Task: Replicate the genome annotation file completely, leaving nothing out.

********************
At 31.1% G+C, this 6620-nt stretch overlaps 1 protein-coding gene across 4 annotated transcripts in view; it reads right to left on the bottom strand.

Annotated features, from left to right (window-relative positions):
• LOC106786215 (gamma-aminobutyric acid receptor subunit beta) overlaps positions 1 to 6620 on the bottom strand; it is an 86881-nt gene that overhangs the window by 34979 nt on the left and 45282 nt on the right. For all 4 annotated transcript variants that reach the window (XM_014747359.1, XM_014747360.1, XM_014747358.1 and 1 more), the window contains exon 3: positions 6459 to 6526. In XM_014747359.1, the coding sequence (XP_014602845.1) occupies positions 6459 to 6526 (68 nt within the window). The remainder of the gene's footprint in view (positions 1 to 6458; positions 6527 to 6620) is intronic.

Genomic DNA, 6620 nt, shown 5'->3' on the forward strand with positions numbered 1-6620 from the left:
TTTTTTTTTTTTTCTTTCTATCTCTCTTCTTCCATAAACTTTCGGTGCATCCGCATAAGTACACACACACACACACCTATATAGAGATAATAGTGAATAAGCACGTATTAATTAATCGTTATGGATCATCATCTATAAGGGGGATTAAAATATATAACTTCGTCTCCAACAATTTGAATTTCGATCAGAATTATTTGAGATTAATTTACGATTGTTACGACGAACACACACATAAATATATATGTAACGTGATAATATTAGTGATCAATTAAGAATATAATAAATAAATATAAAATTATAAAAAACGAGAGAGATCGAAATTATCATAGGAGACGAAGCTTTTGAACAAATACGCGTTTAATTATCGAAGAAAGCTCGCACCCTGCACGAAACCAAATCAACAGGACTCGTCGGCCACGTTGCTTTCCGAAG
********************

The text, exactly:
At 31.1% G+C, this 6620-nt stretch overlaps 1 protein-coding gene across 4 annotated transcripts in view; it reads right to left on the bottom strand.

Annotated features, from left to right (window-relative positions):
• LOC106786215 (gamma-aminobutyric acid receptor subunit beta) overlaps positions 1 to 6620 on the bottom strand; it is an 86881-nt gene that overhangs the window by 34979 nt on the left and 45282 nt on the right. For all 4 annotated transcript variants that reach the window (XM_014747359.1, XM_014747360.1, XM_014747358.1 and 1 more), the window contains exon 3: positions 6459 to 6526. In XM_014747359.1, the coding sequence (XP_014602845.1) occupies positions 6459 to 6526 (68 nt within the window). The remainder of the gene's footprint in view (positions 1 to 6458; positions 6527 to 6620) is intronic.

Genomic DNA, 6620 nt, shown 5'->3' on the forward strand with positions numbered 1-6620 from the left:
TTTTTTTTTTTTTCTTTCTATCTCTCTTCTTCCATAAACTTTCGGTGCATCCGCATAAGTACACACACACACACACCTATATAGAGATAATAGTGAATAAGCACGTATTAATTAATCGTTATGGATCATCATCTATAAGGGGGATTAAAATATATAACTTCGTCTCCAACAATTTGAATTTCGATCAGAATTATTTGAGATTAATTTACGATTGTTACGACGAACACACACATAAATATATATGTAACGTGATAATATTAGTGATCAATTAAGAATATAATAAATAAATATAAAATTATAAAAAACGAGAGAGATCGAAATTATCATAGGAGACGAAGCTTTTGAACAAATACGCGTTTAATTATCGAAGAAAGCTCGCACCCTGCACGAAACCAAATCAACAGGACTCGTCGGCCACGTTGCTTTCCGAAG